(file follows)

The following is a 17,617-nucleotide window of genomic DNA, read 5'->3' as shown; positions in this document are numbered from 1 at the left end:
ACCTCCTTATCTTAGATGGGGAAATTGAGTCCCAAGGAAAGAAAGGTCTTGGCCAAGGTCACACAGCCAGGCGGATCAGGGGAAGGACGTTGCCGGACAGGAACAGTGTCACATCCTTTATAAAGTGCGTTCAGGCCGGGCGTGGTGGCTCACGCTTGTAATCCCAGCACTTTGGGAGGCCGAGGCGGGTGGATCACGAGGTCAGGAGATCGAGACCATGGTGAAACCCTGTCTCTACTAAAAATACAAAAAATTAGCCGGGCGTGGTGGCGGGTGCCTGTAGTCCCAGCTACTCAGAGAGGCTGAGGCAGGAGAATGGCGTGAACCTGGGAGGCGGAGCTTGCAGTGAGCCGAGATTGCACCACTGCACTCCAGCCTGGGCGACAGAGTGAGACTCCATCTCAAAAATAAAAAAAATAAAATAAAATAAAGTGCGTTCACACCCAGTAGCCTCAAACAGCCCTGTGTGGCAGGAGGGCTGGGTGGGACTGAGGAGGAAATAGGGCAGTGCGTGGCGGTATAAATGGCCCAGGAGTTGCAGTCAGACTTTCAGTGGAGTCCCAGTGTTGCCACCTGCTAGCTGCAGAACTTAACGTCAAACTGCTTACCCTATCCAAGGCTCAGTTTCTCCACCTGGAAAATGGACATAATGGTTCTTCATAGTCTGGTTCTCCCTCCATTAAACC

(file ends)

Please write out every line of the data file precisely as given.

The following is a 17,617-nucleotide window of genomic DNA, read 5'->3' as shown; positions in this document are numbered from 1 at the left end:
ACCTCCTTATCTTAGATGGGGAAATTGAGTCCCAAGGAAAGAAAGGTCTTGGCCAAGGTCACACAGCCAGGCGGATCAGGGGAAGGACGTTGCCGGACAGGAACAGTGTCACATCCTTTATAAAGTGCGTTCAGGCCGGGCGTGGTGGCTCACGCTTGTAATCCCAGCACTTTGGGAGGCCGAGGCGGGTGGATCACGAGGTCAGGAGATCGAGACCATGGTGAAACCCTGTCTCTACTAAAAATACAAAAAATTAGCCGGGCGTGGTGGCGGGTGCCTGTAGTCCCAGCTACTCAGAGAGGCTGAGGCAGGAGAATGGCGTGAACCTGGGAGGCGGAGCTTGCAGTGAGCCGAGATTGCACCACTGCACTCCAGCCTGGGCGACAGAGTGAGACTCCATCTCAAAAATAAAAAAAATAAAATAAAATAAAGTGCGTTCACACCCAGTAGCCTCAAACAGCCCTGTGTGGCAGGAGGGCTGGGTGGGACTGAGGAGGAAATAGGGCAGTGCGTGGCGGTATAAATGGCCCAGGAGTTGCAGTCAGACTTTCAGTGGAGTCCCAGTGTTGCCACCTGCTAGCTGCAGAACTTAACGTCAAACTGCTTACCCTATCCAAGGCTCAGTTTCTCCACCTGGAAAATGGACATAATGGTTCTTCATAGTCTGGTTCTCCCTCCATTAAACC